Portugal claimed the single Super League promotion place at the European Athletics Team Championships First League in Sandnes, Norway – home to the fabulous Ingebrigtsen brothers – despite winning only four of the 40 events over three days.
The hosts, with Team Ingebrigtsen playing a central role at the stadium that is just a few hundred metres from their family home, won nine events in all despite the lack of world and European 400m hurdles champion Karsten Warholm, a late withdrawal with illness, but had to settle for third place on 269 points.
Belarus, who totalled seven victories - six of them on a final day charge - finished second on 281 as Portugal, hugely consistent despite the lack of glorious victories, totalled 302.
At the other end of things Ireland’s performance in the concluding men’s 4x400 relay lifted them out of the four relegation places by just one and a half points, with Romania, Hungary, Slovak Republic and Lithuania dropping down as EA streamlines its competition to eight-team leagues.
Ireland won the A final, with Harry Purcell holding off fast-finishing individual and IAAF World U20 champion Jonathan Sacoor to clock 3:08.83 ahead of the Belgian’s 3:08.96.
Hungary, on 217 points, had an opportunity to shake the relegation picture one last time with a good performance in the B race. In the event, although Turkey and The Netherlands bettered the Irish time, Hungary, in third place, did not run sufficiently fast to alter their – or anyone else’s – fate.
Russia, due to their suspension from competition, were already bound for League Two.
One of Portugal’s four winners, the 2013 and 2015 world triple jump silver medallist Pedro Pablo Pichardo, earned the award for the outstanding male performance after his effort of 16.98m.
The female award went to Nadine Visser of The Netherlands, who won the women’s 100m hurdles, one of the most competitive events on the programme, clocking 12.98 into a 1.1 m/s headwind.
The European indoor champion got away best, knowing that her opponents in the next two lanes – European champion Elvira Herman of Belarus and home runner Isabel Pedersen, who has run 12.72 – would be coming back at her, and retained her form to finish well clear of Herman, second in 13.15.
Spotlight on the Ingebrigtsens
Despite periods of driving rain, the scenic hilltop stadium, surrounded by pines, was virtually full on Saturday as Filip and Jakob Ingebrigtsen delivered expected wins in the men’s 1500 and 5000m.
Filip, the 2016 European 1500m champion who has set a personal best of 13:11.75 this year, waited until there were two and a half laps to go before making his inevitable move, winning, to cheers and ringing bells - in 13:37.09.
His 18-year-old brother, a double gold medallist at last year’s European Championships, completed victory in similar fashion in the men’s 1500m, breaking clear with a lap and a half to go and coming home to expected adulation in 3:43.43.
“To win here is very special,” Jakob said. “And I have to say that, for so many people to choose to come here today, in real Sandnes weather – that is really something!”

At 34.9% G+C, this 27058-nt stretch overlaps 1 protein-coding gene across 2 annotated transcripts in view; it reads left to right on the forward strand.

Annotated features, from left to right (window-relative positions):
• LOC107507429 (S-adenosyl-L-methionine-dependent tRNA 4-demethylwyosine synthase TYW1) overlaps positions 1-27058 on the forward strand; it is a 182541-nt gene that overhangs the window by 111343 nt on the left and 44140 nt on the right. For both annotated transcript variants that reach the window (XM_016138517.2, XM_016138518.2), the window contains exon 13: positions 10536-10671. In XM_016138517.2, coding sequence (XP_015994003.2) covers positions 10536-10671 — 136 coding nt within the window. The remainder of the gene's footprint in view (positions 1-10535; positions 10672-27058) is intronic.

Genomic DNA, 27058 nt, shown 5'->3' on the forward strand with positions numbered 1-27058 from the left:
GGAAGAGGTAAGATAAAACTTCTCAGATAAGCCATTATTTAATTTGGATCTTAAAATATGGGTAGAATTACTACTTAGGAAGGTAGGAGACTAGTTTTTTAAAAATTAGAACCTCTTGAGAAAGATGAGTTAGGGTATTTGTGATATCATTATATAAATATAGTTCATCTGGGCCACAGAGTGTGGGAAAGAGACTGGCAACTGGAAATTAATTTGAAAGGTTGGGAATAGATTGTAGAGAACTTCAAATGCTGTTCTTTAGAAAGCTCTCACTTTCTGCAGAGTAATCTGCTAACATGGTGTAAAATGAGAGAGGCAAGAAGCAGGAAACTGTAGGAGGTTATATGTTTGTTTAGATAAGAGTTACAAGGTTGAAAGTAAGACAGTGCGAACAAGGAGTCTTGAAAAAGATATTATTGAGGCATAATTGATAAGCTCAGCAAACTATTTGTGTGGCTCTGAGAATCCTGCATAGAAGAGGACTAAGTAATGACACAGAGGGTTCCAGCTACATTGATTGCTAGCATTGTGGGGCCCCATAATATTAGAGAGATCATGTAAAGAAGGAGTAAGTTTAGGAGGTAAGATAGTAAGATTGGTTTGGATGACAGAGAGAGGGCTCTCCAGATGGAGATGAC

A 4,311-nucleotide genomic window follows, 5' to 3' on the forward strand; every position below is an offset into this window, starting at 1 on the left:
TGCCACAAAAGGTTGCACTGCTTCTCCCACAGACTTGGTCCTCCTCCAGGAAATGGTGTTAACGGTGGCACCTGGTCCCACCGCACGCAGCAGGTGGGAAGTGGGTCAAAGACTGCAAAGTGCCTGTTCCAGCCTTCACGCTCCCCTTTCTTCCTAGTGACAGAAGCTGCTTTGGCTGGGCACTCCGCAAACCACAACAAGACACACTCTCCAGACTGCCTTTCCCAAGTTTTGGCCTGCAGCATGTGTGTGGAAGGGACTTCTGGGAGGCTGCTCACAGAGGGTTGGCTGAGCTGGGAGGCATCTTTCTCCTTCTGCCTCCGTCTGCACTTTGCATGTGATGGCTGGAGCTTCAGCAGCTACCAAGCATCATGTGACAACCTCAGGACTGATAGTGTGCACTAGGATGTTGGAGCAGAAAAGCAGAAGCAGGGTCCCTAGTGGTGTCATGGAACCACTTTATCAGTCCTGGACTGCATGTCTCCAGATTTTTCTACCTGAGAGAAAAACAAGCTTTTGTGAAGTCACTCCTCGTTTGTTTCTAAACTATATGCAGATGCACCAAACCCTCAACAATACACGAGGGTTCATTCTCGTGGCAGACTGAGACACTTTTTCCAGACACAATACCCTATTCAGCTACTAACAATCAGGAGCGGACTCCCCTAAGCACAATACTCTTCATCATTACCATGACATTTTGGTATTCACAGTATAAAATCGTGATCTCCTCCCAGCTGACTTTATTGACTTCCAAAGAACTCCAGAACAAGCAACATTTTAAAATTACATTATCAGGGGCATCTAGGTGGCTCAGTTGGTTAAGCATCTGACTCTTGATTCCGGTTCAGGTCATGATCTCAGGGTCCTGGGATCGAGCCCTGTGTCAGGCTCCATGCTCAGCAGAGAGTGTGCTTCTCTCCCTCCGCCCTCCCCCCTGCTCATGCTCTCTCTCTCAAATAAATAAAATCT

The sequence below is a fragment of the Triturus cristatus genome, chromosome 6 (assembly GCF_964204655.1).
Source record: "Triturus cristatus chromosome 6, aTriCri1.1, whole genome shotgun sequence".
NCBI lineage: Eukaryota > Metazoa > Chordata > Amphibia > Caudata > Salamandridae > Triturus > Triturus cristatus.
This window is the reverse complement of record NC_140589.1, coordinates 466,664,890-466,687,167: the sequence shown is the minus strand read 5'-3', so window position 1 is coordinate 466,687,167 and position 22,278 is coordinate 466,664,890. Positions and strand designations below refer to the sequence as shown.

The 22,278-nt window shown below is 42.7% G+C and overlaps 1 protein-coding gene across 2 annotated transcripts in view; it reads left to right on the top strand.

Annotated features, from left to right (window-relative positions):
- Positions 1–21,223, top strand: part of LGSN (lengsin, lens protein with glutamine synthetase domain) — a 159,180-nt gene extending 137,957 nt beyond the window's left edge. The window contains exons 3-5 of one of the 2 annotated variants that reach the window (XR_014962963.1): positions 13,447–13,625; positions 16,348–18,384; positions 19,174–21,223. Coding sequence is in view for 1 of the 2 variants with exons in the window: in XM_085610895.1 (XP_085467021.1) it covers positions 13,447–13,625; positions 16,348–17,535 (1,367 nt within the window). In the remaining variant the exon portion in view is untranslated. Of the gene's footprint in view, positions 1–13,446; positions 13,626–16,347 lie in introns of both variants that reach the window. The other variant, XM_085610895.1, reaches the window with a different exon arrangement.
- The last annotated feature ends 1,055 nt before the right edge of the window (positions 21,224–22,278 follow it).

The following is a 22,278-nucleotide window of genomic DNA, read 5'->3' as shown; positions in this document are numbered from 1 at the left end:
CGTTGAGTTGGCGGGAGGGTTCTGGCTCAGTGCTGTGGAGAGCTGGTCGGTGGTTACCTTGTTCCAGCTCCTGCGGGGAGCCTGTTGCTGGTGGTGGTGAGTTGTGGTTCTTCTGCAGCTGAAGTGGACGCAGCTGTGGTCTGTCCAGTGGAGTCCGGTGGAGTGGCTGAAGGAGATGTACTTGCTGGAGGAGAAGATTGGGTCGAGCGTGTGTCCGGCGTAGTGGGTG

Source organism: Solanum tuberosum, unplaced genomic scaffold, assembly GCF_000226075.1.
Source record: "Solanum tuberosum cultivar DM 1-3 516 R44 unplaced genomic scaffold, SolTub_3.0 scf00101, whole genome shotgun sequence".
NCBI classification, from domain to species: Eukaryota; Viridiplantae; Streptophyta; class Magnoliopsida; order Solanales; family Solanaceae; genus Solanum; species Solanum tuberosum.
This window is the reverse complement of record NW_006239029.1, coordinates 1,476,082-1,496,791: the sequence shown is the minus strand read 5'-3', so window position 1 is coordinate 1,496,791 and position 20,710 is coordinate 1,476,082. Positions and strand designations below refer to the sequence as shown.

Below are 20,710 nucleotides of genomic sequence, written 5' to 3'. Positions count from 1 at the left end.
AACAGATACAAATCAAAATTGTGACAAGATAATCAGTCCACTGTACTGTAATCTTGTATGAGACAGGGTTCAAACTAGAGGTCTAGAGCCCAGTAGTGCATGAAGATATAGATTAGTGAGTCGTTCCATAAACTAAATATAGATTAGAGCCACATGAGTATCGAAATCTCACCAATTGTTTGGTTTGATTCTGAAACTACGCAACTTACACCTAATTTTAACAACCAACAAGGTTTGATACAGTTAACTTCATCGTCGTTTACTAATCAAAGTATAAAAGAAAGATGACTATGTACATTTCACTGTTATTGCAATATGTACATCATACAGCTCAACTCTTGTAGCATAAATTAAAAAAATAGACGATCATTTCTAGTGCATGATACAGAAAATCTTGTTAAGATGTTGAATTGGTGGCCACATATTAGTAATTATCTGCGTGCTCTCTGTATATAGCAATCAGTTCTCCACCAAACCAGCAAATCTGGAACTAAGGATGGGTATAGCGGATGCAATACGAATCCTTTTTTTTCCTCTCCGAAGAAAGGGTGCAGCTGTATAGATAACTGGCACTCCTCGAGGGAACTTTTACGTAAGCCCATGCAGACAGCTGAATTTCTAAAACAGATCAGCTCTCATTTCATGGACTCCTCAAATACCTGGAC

But elder brother Henrik, who set a national 3000m record of 7:36.85 at Oslo in June, was unable to complete the family treble on home territory today. After failing to break clear on the final lap he finished second in 8:09.72 behind Belgium’s Isaac Kimeli, who clocked 8:09.09.
Further home wins on day two were contributed by Amalie Iuel in the women’s 400m hurdles, Karoline Bjerkeli Grøvdal in the women’s 3000m and Hedda Hyne in the women’s 800m to keep Norway in with a shout.
And today four others upped their game in the home cause.
The spirit of the home team was epitomised by Tom Erling Kårbø n the men’s 3000m steeplechase. The 30-year-old, 11th at last year’s European Championships, went for home 500 metres from the end, establishing a 20 metres lead at the bell but then, to the consternation of home supporters, suffering a clattering fall over the barrier on the bend. By the time he got up, after a full somersault, his lead was less than 10 metres but he charged on, eventually winning in 8:52.00.
Soon afterwards, Norway’s Ola Isene displaced Belgium’s former world and European silver medallist Philip Milanov from first place in the men’s discus with the last throw of the competition, 64.80m, which was seven centimetres farther than the Belgian’s best.
Belarus, who had earned maximum points on day two through a javelin throw of 61.17m by 2016 European champion Tatsiana Khaladovich, produced an inspired charge on the final day.
Iryna Zhuk got their victory march underway with 4.56m in the opening women’s pole vault, held indoors because of the weather, and Belarus soon received another 11-point maximum in the opening track event of the day as Vitali Parakhonka, fastest in the field with a best of 13.40, won the men’s 110m hurdles in 13.73.
Daryia Barysevich provided a third maximum for Belarus in the 1500m, clocking 4:50.60.
Belarus collected their fourth win of the day as Aliona Dubitskaya threw 18.78m in the women’s shot put.
The fifth Belarus maximum was reaped in the women’s high jump, where Karyna Taranda recorded 1.92m, and her team-mate Nastassia Mironchyk-Ivanova was soon pointing at her team label with pride after a winning long jump of 6.76m.
Mike Rowbottom for the IAAF